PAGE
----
James O. Baird recently wrote in defense of the restoration plea in the Gospel Advocate [January 1992, 20], “Well platformed and highly profiled men in churches of Christ are mounting a barrage against the validity of the restoration principle which was the germinal idea of the movement to restore the New Testament church.” He then proved his statement by several quotations of his brethren condemning the restoration plea. He concluded that the liberal brethren are facing a major threat from those who have rejected the principle of restoration of the New Testament church.
Max Lucado was quoted by the Tulsa (OK) World as follows:
He said, “I have a gut feeling that we (the church of Christ) have approached the Bible as an engineer, looking for a certain design or architectural code. And I think we find that everyone finds a different code. As a result, we split into 27-28 splinters or factions.
“There is no secret code. The Bible is a love letter as opposed to a blueprint. You don’t read a love letter the same way you read a blueprint” (quoted in Behold the Pattern by Goebel Music, 114).
Rebel Shelly of Nashville, Tennessee said, “Pattern theology has been our undoing. Pattern theology we have learned to generate by a hermeneutic of command, example, and inference . . . it assumes the Bible is all of a kind in terms of literature, that all of it is case study legislation, so you take this system and you put a grid over it and what you come up with is your pattern” (Music 301).
These statements reject and condemn the restoration plea. Similar statements have appeared with greater frequency in journals published among our liberal brethren, such as Image. Also see documented statements condemning the restoration plea quoted in Goebel Music’s Behold the Pattern. Added to this is the incorrect perception that some among us seem to have that the restoration plea is a plea to restore the restoration movement. These things being so, I wish to reaffirm the basic principles of the restoration plea in the next several articles.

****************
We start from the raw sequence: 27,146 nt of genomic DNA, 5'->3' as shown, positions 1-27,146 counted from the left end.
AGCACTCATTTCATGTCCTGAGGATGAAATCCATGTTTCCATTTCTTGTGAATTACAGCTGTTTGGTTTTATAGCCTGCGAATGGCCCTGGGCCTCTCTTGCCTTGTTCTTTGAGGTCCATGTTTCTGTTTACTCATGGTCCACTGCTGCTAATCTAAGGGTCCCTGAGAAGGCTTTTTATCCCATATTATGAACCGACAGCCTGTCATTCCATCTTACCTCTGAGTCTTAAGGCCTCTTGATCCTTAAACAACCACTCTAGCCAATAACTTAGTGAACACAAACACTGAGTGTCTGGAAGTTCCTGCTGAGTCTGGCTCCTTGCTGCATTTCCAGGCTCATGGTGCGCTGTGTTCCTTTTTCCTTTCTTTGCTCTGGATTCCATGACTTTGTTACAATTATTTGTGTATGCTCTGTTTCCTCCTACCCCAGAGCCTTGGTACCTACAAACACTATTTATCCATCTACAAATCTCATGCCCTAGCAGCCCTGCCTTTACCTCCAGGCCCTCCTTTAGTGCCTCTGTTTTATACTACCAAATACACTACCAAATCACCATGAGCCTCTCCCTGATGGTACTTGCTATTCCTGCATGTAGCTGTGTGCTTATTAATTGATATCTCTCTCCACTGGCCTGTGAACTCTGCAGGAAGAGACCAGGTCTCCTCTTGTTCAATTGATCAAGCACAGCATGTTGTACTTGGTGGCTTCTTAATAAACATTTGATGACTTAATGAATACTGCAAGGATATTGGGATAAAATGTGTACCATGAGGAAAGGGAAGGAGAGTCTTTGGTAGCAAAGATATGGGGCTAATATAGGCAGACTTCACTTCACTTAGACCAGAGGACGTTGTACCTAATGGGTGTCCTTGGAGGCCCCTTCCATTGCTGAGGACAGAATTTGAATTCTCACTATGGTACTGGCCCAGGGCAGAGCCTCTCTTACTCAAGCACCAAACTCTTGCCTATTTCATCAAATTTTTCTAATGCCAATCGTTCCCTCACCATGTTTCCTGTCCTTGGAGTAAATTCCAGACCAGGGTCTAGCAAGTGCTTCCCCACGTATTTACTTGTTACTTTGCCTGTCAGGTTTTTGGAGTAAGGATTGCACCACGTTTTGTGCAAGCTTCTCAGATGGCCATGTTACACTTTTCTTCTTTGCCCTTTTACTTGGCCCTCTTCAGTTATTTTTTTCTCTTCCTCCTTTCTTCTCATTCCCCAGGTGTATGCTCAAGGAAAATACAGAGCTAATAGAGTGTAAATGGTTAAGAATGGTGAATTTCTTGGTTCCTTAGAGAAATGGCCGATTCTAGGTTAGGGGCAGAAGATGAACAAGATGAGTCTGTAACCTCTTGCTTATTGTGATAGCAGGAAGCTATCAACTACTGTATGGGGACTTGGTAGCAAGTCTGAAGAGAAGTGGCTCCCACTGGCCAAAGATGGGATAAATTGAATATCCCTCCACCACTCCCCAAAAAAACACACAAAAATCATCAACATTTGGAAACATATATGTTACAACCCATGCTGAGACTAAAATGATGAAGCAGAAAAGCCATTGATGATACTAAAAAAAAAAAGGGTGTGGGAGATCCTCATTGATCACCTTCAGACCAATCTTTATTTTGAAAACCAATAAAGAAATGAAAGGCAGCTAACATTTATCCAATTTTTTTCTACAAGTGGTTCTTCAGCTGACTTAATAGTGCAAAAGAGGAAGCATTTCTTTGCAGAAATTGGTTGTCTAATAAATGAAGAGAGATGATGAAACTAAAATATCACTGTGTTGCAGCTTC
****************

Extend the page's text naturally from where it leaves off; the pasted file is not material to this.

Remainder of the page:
The Restoration Principle Affirmed
Thomas and Alexander Campbell are not authorities in religion, but they plead for all men to return to the New Testament as the word of Christ and final authority in religion. Let us briefly review their plea for the restoration principle. When Thomas Campbell published The Declaration and Address, these fundamental propositions were believed and accepted by them:
“1. That the church of Christ upon the earth is essentially, intentionally, and constitutionally one; consisting of all those in every place that profess their faith in Christ and obedience to him in all things according to the scriptures, and that manifest the same by their tempers and conduct, and of none else can be truly and properly called Christians.
“2. That although the church of Christ upon earth must necessarily exist in particular and distinct societies, locally separate one from another; yet there ought to be no schisms, no uncharitable divisions among them. They ought to receive each other as Christ Jesus hath also received them to the glory of God. And for this purpose, they ought all to walk by the same rule, to mind and speak the same thing; and to be perfectly joined together in the same mind, and the same judgment.